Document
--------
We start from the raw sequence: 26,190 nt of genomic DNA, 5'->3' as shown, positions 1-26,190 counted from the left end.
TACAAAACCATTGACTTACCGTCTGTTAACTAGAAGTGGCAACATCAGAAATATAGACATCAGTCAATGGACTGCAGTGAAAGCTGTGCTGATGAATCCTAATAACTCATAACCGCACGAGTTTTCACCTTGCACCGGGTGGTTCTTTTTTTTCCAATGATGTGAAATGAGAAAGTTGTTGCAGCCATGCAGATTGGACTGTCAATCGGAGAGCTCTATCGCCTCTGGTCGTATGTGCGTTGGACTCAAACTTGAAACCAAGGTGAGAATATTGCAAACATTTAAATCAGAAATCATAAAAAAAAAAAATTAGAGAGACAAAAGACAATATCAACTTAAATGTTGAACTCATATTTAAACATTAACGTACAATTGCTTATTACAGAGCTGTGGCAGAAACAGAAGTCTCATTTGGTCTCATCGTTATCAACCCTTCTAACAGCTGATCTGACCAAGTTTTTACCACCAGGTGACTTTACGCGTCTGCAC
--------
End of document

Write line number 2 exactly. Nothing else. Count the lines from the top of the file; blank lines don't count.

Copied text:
TACAAAACCATTGACTTACCGTCTGTTAACTAGAAGTGGCAACATCAGAAATATAGACATCAGTCAATGGACTGCAGTGAAAGCTGTGCTGATGAATCCTAATAACTCATAACCGCACGAGTTTTCACCTTGCACCGGGTGGTTCTTTTTTTTCCAATGATGTGAAATGAGAAAGTTGTTGCAGCCATGCAGATTGGACTGTCAATCGGAGAGCTCTATCGCCTCTGGTCGTATGTGCGTTGGACTCAAACTTGAAACCAAGGTGAGAATATTGCAAACATTTAAATCAGAAATCATAAAAAAAAAAAATTAGAGAGACAAAAGACAATATCAACTTAAATGTTGAACTCATATTTAAACATTAACGTACAATTGCTTATTACAGAGCTGTGGCAGAAACAGAAGTCTCATTTGGTCTCATCGTTATCAACCCTTCTAACAGCTGATCTGACCAAGTTTTTACCACCAGGTGACTTTACGCGTCTGCAC